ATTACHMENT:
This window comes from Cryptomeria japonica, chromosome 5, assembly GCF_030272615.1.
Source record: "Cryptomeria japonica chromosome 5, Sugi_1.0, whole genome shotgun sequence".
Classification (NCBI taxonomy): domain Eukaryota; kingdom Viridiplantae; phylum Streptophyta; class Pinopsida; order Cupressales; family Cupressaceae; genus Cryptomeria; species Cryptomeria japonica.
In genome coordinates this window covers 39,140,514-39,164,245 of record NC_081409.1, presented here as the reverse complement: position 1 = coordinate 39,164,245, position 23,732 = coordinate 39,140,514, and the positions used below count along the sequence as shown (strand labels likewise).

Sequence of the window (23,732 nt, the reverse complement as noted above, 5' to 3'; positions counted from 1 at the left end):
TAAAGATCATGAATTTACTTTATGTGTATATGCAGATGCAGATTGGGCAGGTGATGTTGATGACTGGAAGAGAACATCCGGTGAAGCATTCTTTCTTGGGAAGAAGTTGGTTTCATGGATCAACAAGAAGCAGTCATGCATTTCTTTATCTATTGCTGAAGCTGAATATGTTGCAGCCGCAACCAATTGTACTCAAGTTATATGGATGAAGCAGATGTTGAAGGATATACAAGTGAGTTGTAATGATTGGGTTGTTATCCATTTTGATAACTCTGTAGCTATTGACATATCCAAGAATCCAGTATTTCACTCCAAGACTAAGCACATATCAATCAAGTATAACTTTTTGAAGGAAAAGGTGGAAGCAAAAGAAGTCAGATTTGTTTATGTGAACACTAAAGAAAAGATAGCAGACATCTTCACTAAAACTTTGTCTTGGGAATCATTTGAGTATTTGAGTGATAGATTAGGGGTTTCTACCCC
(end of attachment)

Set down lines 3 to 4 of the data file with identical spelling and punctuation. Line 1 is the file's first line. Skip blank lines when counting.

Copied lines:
Classification (NCBI taxonomy): domain Eukaryota; kingdom Viridiplantae; phylum Streptophyta; class Pinopsida; order Cupressales; family Cupressaceae; genus Cryptomeria; species Cryptomeria japonica.
In genome coordinates this window covers 39,140,514-39,164,245 of record NC_081409.1, presented here as the reverse complement: position 1 = coordinate 39,164,245, position 23,732 = coordinate 39,140,514, and the positions used below count along the sequence as shown (strand labels likewise).